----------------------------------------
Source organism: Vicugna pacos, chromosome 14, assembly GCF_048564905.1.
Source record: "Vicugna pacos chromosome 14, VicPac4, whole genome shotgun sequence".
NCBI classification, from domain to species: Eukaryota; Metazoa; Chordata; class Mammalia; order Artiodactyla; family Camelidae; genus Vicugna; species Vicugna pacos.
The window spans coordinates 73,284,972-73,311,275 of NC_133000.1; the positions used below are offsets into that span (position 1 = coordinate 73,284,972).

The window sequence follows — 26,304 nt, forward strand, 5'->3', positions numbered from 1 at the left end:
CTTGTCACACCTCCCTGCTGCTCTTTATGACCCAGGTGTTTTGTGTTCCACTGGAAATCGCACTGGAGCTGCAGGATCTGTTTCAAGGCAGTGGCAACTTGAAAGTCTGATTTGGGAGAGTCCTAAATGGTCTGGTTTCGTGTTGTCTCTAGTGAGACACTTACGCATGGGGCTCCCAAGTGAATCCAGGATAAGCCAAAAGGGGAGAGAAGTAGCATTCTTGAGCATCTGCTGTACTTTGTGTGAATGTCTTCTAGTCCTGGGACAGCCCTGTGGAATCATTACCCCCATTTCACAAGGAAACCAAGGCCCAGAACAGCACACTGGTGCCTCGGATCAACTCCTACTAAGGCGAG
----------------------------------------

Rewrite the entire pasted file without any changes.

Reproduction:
Source organism: Vicugna pacos, chromosome 14, assembly GCF_048564905.1.
Source record: "Vicugna pacos chromosome 14, VicPac4, whole genome shotgun sequence".
NCBI classification, from domain to species: Eukaryota; Metazoa; Chordata; class Mammalia; order Artiodactyla; family Camelidae; genus Vicugna; species Vicugna pacos.
The window spans coordinates 73,284,972-73,311,275 of NC_133000.1; the positions used below are offsets into that span (position 1 = coordinate 73,284,972).

The window sequence follows — 26,304 nt, forward strand, 5'->3', positions numbered from 1 at the left end:
CTTGTCACACCTCCCTGCTGCTCTTTATGACCCAGGTGTTTTGTGTTCCACTGGAAATCGCACTGGAGCTGCAGGATCTGTTTCAAGGCAGTGGCAACTTGAAAGTCTGATTTGGGAGAGTCCTAAATGGTCTGGTTTCGTGTTGTCTCTAGTGAGACACTTACGCATGGGGCTCCCAAGTGAATCCAGGATAAGCCAAAAGGGGAGAGAAGTAGCATTCTTGAGCATCTGCTGTACTTTGTGTGAATGTCTTCTAGTCCTGGGACAGCCCTGTGGAATCATTACCCCCATTTCACAAGGAAACCAAGGCCCAGAACAGCACACTGGTGCCTCGGATCAACTCCTACTAAGGCGAG